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By: Jennifer Bails
Two commercial jetliners flying at high altitude above a major American city—both carrying hundreds of passengers—are heading toward each other. There is little time to spare before they will collide. Somehow, this impending crash goes undetected by the flight directors at the nearby Air Route Traffic Control Center, whose job it is to route plane traffic through the city's airspace. And somehow, neither pilot notices the pending head-on collision.
With the planes hurtling toward each other at speeds upward of 500 miles per hour, the on-board traffic alert system sounds an alarm. The pilots must act, and act immediately. In these last-resort situations, pilots are taught to rely on a standard collision-avoidance protocol designed to help prevent tragedies like the 2002 mid-flight crash in Überlingen, Germany, that killed all 71 passengers aboard both aircraft.
There is one roundabout procedure in particular, not yet implemented, which calls upon planes with intersecting flight paths to bank right and then curve back smoothly to the left until it is safe to resume their original flight paths, almost as if the pilots were following a rotary in the sky in opposite directions. The proposed plan was first introduced a decade ago, and three papers have been published demonstrating that the concept is fail-safe. The Federal Aviation Administration is considering recommending this course of action in its Next Generation Air Transportation System, an ongoing overhaul of the nation's airspace system that aims to make plane travel safer and more efficient.
That's why André Platzer was baffled by the results on his screen.
It was the summer of 2006, and the computer science PhD student was visiting Carnegie Mellon from the University of Oldenburg in Germany. There, he developed a new computer tool that can verify how a system could react given any set of circumstances. Because the roundabout tactic had been documented as foolproof, he decided to use it as a simple test to confirm that his computer program was glitch-free by not detecting any problems in the collision-avoidance sequence.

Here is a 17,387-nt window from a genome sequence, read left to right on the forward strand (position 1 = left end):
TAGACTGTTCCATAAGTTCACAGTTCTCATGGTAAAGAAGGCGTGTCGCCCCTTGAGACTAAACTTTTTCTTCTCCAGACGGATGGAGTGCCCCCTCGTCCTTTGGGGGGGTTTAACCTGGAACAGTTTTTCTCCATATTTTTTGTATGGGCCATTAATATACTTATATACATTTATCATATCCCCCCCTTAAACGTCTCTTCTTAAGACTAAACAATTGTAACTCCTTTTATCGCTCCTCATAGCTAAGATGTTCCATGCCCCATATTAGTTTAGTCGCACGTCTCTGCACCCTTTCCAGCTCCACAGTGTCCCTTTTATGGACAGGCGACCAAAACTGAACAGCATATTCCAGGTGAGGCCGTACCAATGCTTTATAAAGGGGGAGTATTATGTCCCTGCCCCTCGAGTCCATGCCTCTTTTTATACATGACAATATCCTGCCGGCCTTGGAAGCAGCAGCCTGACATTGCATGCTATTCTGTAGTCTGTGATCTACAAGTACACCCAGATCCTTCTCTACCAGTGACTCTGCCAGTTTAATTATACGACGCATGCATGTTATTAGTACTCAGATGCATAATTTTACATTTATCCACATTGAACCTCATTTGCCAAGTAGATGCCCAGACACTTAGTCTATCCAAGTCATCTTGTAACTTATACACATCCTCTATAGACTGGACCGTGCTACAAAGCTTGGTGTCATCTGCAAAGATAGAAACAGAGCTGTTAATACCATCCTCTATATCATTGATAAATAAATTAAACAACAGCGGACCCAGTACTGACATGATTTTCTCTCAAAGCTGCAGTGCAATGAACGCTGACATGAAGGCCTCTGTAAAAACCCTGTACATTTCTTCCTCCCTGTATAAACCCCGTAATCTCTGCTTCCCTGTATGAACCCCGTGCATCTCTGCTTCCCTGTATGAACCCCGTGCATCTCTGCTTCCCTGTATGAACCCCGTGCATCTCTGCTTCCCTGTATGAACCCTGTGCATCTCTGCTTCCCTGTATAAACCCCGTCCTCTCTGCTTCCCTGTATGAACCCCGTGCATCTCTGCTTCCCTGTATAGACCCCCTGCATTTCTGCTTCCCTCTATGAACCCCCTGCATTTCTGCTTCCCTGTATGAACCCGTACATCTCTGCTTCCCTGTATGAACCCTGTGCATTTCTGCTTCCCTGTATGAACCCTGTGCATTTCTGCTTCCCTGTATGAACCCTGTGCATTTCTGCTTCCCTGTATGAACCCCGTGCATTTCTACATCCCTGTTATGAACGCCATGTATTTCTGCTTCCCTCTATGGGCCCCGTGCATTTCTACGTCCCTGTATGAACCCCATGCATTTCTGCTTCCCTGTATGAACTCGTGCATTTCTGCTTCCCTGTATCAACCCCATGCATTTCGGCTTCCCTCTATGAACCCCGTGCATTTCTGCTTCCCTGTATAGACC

Yet, time and again, his program told him that if two aircraft were heading toward each other at 45-degree angles, the bank-right action meant to save lives actually would put the planes on a different crash course that pilots might not have time to recognize. "I thought I must have done something wrong," Platzer recalls. "I thought maybe I should go back to the drawing table and try to fix the mistakes in my program."
Platzer had come to Pittsburgh to work with world-renowned FORE Systems Professor of Computer Science Edmund M. Clarke, who holds a joint appointment in electrical and computer engineering. The following year, Clarke won the A.M. Turing Award from the Association for Computing Machinery—widely considered the Nobel Prize of computing—for his pioneering role in developing an automated method called model checking that finds design errors in computer hardware and software.
Model checking has transformed how the computer industry tests chips, systems, and networks, and it is now being used to debug applications, too. Computer scientists used to pore over lines of code manually, often in vain, to hunt for costly bugs. For instance, in 1994, a minor arithmetic glitch forced Intel Corp. to recall thousands of Pentium chips—a $500 million mistake.
Today, companies rely on model checking to catch such errors in hardware for everything from cell phones to external hard drives. Fast and automatic, model checking can verify highly sophisticated circuits with as many as 10120 configurations, a mind-boggling number equal to the numeral 1 followed by 120 zeroes. If there is an error, model checking will produce what's called a counterexample to reveal the source of the problem and provide important clues for how to repair it.
For all of its extraordinary power, model checking works best only with discrete systems—those with a finite number of possible configurations, such as a new circuit design for a computer microprocessor. It is more difficult to get the method right when analyzing what are called hybrid, or cyber-physical, systems.(Continued …)